Last year I made several trips to New York City tracking down ten of New York's landmark and legendary pizzerias. While traveling throughout the Bouroughs, I learned there were a lot of other legendary pizzerias besides the well-known ones. This year I thought it would be nice to pay tribute to some of those pizzerias that are equally as good, but not as famous even though they are quite legendary in their areas. One of those was La Sorrentina.

Corner to Corner

La Sorrentina, located at 6522 11th Avenue and 66th Street in Brooklyn is owned by Giovanni Mazzola who opened in a small shop on the corner in 1972. In the time since he opened, he has expanded just a little…well, a lot. Now he owns and operates a restaurant, pizzeria, bakery and three restaurant-supporting party rooms. He stretches from corner to corner.

"I started out in this business as a salesman for a food distributor," Giovanni says in a heavy Italian accent. "After that, my brother came over from Italy and we opened a place in the city at 6th Avenue and 36th Street called Pizza Express. It is still here. Rent went from $2,000 a month to $6,000 a month so we moved out here to my neighbor, Brooklyn. Business has improved.

"There was a place down on the other corner with a brick oven bakery, so I bought it so I could make pizzas and bread in the brick oven. In this neighborhood, you can't rely on foot traffic; you have to have good food. That is why we do things the way we do."

And they do things the old fashioned way. Not only do they make their own Mozzarella cheese, they make their own sausage, bake their own bread and have a company in Italy who makes a special blend of olive oil just for them. "We're different," Giovanni says. "We buy the San Marzano tomatoes from Italy and I even have olive wood shipped over to use in the brick oven. It gives it a special taste. Buy the best quality, no matter what the cost. At one time the tomatoes went up to $23 a case, but I still used them. When the cheese we don't make went up, I still used it because it was the best I could buy, but I charged more for my pizza and slices because you get what you pay for. I never advertised because people loved the food and advertised for me."

La Sorrentina is a family restaurant. It is a place where families come to eat and celebrate. With the party rooms, Giovanni may hold wedding parties, graduation celebrations and other family events, but it not only a family destination, it is a family business. His wife (Rose), son (Joseph), two daughters (Marina and Christina work there along with his brother-in-law. "We run the business as a family," Mazzola says. "My son started here when he was 13. He learned to cook, wash dishes, clear tables, prep, cook…you can't tell people what to do unless you know how to do it yourself. We've even built the building with our own hands."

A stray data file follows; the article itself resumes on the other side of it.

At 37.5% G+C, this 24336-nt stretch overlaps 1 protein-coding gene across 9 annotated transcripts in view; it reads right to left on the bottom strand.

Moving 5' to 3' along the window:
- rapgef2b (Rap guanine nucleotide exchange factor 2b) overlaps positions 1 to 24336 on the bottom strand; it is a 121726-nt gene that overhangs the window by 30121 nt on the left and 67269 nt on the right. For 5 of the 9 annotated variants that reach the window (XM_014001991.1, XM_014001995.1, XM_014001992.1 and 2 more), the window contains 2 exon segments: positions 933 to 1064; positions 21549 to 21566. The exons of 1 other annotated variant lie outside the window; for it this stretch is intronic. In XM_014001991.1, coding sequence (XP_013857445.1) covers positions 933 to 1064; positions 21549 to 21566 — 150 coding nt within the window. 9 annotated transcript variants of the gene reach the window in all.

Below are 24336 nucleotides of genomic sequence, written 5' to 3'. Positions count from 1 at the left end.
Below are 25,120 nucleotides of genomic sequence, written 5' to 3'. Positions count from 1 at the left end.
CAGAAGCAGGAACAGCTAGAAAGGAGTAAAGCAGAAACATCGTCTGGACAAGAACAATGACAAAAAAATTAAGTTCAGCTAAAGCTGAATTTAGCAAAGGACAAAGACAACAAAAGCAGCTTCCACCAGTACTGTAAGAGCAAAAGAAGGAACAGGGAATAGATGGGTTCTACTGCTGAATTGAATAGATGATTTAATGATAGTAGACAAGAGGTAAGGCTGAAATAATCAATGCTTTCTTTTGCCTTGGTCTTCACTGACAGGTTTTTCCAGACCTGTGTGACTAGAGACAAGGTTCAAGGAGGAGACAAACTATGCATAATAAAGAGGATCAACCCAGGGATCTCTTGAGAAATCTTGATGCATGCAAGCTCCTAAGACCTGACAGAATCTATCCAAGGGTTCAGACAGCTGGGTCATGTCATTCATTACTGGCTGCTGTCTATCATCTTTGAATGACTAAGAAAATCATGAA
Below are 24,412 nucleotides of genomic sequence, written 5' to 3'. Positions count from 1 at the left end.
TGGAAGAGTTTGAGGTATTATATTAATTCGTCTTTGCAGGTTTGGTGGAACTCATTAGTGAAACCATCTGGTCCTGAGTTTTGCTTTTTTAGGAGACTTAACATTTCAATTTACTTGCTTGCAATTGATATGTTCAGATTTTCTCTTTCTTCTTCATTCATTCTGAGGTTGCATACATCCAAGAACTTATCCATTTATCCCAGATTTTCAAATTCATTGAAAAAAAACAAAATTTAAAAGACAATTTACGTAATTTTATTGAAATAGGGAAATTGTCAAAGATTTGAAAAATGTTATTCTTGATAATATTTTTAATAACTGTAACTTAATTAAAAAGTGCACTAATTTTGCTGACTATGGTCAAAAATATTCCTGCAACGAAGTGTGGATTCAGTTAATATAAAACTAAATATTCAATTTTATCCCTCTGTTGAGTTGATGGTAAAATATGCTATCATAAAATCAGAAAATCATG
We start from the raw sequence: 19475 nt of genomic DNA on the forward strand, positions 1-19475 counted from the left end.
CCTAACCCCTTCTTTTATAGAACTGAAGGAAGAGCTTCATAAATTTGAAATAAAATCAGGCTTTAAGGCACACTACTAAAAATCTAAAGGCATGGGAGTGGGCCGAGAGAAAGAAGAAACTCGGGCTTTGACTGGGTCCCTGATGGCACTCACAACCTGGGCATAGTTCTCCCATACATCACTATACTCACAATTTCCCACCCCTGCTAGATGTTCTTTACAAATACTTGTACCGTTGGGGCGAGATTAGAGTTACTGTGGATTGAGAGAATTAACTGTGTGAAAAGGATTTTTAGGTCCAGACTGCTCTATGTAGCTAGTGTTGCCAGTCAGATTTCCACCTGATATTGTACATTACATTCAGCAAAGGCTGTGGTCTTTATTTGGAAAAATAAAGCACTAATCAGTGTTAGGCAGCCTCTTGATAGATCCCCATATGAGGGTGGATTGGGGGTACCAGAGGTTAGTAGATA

When you have been in business 33 years and built a business from a small shop on the corner to one that stretches from corner to corner, it would be easy to be a bit arrogant, but this isn't the case with Giovanni. "Mistakes, yes I have made them, but I believe in mistakes," he says. "I am still not perfect. I still have things to learn. You have to listen to people and advice and learn new ways. When you listen and learn, you make fewer mistakes in the end. The best advice I can offer is to listen and learn, keep you place clean and never sacrifice on quality. People know the difference in good quality and bad food. Buy the best and you'll see the response."

I spent some time talking to customers while in Brooklyn at La Sorrentina. The thing that everyone said was they come for the food and family. Business doesn't always need advertising in the traditional form, but traditional ways of running a business is great advertising. Be there every day, get the family involved, listen to advice, learn from mistakes, run a clean shop and always strive to make the best food you can and you'll stand out from the rest without having to spend money on advertising. Giovanni practices traditional ways and now owns not only the block, but also his customers.

On this trip to New York I visited several other pizzeria you will read about in upcoming issues. I visited Cascarino's in Queens who is the official pizza of Shea Stadium and the New York Mets. You'll read more about Robert Cascarino soon. I visited Portabello's down in Tribeca, who has a great slice, and the massive John's in Times Square. The Times Square location is located in an old church and I can't wait to show you the stained glass ceilings and four coal ovens in here. I also had the opportunity to visit with Tony Missano and Tony Sba

rro of Sbarro's. These guys have built an empire on slices and delicatessen-style Italian food in malls, airports and similar venues. They have carried a New York tradition across the globe and are now in 39 countries. You'll be reading more about these New York landmarks in the next few issues of PMQ. I'll see you in New York City November 1st and 2nd. Remember November!

Food & Ingredients